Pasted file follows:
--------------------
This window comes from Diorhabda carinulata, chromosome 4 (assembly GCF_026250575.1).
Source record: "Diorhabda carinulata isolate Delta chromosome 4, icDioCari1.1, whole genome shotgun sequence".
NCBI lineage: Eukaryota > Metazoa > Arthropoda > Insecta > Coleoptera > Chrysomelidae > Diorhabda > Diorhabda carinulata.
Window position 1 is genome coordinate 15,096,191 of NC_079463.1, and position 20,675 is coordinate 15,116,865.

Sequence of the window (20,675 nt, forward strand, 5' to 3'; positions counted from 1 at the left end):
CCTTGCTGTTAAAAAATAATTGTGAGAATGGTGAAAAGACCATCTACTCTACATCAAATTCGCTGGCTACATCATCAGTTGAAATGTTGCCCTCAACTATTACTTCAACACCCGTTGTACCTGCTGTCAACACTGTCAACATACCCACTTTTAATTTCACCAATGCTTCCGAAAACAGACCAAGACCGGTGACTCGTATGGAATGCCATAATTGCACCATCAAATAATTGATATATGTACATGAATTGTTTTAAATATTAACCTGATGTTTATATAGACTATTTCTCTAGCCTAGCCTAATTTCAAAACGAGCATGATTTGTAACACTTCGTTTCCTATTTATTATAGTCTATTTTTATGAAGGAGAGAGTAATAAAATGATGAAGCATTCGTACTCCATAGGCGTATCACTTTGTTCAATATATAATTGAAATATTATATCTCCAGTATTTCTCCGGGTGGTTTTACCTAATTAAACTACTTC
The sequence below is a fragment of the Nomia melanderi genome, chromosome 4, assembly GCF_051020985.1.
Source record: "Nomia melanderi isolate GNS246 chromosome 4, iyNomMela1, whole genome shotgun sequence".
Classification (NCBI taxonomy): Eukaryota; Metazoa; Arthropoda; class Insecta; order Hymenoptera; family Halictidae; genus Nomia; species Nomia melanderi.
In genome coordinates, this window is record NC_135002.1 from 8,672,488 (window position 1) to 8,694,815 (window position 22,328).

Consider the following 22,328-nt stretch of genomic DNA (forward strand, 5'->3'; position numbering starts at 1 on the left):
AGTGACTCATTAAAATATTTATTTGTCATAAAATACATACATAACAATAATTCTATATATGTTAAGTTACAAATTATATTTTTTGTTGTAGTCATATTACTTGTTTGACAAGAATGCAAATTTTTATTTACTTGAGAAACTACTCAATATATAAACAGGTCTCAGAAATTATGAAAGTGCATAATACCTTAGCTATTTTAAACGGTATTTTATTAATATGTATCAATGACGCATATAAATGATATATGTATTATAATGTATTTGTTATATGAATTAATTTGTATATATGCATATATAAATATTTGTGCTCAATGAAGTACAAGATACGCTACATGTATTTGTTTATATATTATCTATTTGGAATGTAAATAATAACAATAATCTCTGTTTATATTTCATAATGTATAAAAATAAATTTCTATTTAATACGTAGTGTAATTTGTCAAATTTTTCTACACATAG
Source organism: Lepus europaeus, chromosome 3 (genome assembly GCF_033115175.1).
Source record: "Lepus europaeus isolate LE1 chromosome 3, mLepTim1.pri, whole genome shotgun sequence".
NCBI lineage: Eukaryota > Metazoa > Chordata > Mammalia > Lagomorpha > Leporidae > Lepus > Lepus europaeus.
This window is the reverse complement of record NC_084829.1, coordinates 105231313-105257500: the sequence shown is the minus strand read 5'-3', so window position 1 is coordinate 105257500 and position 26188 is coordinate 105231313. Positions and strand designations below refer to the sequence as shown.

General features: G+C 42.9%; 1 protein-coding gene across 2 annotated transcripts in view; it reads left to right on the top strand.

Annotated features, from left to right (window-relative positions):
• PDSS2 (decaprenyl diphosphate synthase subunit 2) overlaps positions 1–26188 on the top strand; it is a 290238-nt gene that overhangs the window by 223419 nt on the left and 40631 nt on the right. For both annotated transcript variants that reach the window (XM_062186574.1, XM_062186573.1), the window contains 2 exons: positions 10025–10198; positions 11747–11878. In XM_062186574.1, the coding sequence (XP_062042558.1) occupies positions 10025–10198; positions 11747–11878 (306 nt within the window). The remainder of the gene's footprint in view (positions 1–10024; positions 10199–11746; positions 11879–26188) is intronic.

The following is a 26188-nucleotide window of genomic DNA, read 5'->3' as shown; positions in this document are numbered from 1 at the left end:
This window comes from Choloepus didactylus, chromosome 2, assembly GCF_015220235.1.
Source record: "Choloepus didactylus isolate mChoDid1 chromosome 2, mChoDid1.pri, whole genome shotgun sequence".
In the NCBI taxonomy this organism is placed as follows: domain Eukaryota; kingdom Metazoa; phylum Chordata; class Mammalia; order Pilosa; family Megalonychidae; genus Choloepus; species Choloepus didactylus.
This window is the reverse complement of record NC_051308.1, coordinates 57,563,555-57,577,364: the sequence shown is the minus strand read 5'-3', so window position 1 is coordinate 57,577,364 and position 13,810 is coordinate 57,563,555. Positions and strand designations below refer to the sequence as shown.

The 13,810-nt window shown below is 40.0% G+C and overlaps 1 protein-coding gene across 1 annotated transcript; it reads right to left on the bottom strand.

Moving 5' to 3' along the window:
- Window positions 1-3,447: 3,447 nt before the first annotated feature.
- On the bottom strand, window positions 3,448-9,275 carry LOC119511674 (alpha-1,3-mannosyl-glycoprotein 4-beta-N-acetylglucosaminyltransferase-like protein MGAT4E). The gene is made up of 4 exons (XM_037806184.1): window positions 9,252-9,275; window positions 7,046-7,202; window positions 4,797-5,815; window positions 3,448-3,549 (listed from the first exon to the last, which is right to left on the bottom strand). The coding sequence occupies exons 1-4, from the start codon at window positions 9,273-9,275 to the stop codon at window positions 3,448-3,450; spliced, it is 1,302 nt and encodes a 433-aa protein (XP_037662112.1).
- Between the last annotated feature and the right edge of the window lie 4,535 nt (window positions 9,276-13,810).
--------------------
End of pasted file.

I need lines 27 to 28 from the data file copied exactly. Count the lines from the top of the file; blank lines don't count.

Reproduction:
- Window positions 1-3,447: 3,447 nt before the first annotated feature.
- On the bottom strand, window positions 3,448-9,275 carry LOC119511674 (alpha-1,3-mannosyl-glycoprotein 4-beta-N-acetylglucosaminyltransferase-like protein MGAT4E). The gene is made up of 4 exons (XM_037806184.1): window positions 9,252-9,275; window positions 7,046-7,202; window positions 4,797-5,815; window positions 3,448-3,549 (listed from the first exon to the last, which is right to left on the bottom strand). The coding sequence occupies exons 1-4, from the start codon at window positions 9,273-9,275 to the stop codon at window positions 3,448-3,450; spliced, it is 1,302 nt and encodes a 433-aa protein (XP_037662112.1).